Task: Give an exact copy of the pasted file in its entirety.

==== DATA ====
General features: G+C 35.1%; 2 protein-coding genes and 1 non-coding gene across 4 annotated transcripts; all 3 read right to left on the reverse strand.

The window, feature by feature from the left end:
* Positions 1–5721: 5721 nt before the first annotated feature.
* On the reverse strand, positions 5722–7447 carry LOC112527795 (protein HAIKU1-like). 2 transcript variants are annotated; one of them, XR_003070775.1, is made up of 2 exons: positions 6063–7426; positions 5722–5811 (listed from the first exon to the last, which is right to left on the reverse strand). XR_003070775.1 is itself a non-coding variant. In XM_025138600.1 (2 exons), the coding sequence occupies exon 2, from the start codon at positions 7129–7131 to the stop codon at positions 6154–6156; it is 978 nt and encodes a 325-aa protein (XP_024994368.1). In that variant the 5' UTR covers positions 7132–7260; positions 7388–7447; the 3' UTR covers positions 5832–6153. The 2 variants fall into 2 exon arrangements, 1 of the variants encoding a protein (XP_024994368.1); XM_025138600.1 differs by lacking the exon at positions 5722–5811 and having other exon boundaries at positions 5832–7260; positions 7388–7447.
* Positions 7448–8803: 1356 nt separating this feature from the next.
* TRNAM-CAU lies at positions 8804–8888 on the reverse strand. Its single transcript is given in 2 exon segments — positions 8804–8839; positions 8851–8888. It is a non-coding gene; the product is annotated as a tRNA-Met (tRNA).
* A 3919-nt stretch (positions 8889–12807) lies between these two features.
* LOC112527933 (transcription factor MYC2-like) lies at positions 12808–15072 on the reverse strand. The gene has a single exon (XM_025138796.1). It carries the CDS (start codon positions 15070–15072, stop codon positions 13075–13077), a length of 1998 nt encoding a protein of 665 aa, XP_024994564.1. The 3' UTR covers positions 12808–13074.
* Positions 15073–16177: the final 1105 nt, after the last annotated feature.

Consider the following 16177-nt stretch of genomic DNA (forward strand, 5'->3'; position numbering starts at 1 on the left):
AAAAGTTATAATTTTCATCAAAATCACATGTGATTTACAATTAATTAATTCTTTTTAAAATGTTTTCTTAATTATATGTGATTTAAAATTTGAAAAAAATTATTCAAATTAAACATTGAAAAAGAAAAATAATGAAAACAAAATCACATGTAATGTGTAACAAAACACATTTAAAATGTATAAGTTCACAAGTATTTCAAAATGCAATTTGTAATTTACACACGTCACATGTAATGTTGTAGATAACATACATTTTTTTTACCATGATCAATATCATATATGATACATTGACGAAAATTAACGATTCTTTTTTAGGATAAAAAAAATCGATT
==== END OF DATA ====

General features: G+C 35.1%; 2 protein-coding genes and 1 non-coding gene across 4 annotated transcripts; all 3 read right to left on the reverse strand.

The window, feature by feature from the left end:
* Positions 1–5721: 5721 nt before the first annotated feature.
* On the reverse strand, positions 5722–7447 carry LOC112527795 (protein HAIKU1-like). 2 transcript variants are annotated; one of them, XR_003070775.1, is made up of 2 exons: positions 6063–7426; positions 5722–5811 (listed from the first exon to the last, which is right to left on the reverse strand). XR_003070775.1 is itself a non-coding variant. In XM_025138600.1 (2 exons), the coding sequence occupies exon 2, from the start codon at positions 7129–7131 to the stop codon at positions 6154–6156; it is 978 nt and encodes a 325-aa protein (XP_024994368.1). In that variant the 5' UTR covers positions 7132–7260; positions 7388–7447; the 3' UTR covers positions 5832–6153. The 2 variants fall into 2 exon arrangements, 1 of the variants encoding a protein (XP_024994368.1); XM_025138600.1 differs by lacking the exon at positions 5722–5811 and having other exon boundaries at positions 5832–7260; positions 7388–7447.
* Positions 7448–8803: 1356 nt separating this feature from the next.
* TRNAM-CAU lies at positions 8804–8888 on the reverse strand. Its single transcript is given in 2 exon segments — positions 8804–8839; positions 8851–8888. It is a non-coding gene; the product is annotated as a tRNA-Met (tRNA).
* A 3919-nt stretch (positions 8889–12807) lies between these two features.
* LOC112527933 (transcription factor MYC2-like) lies at positions 12808–15072 on the reverse strand. The gene has a single exon (XM_025138796.1). It carries the CDS (start codon positions 15070–15072, stop codon positions 13075–13077), a length of 1998 nt encoding a protein of 665 aa, XP_024994564.1. The 3' UTR covers positions 12808–13074.
* Positions 15073–16177: the final 1105 nt, after the last annotated feature.

Consider the following 16177-nt stretch of genomic DNA (forward strand, 5'->3'; position numbering starts at 1 on the left):
AAAAGTTATAATTTTCATCAAAATCACATGTGATTTACAATTAATTAATTCTTTTTAAAATGTTTTCTTAATTATATGTGATTTAAAATTTGAAAAAAATTATTCAAATTAAACATTGAAAAAGAAAAATAATGAAAACAAAATCACATGTAATGTGTAACAAAACACATTTAAAATGTATAAGTTCACAAGTATTTCAAAATGCAATTTGTAATTTACACACGTCACATGTAATGTTGTAGATAACATACATTTTTTTTACCATGATCAATATCATATATGATACATTGACGAAAATTAACGATTCTTTTTTAGGATAAAAAAAATCGATT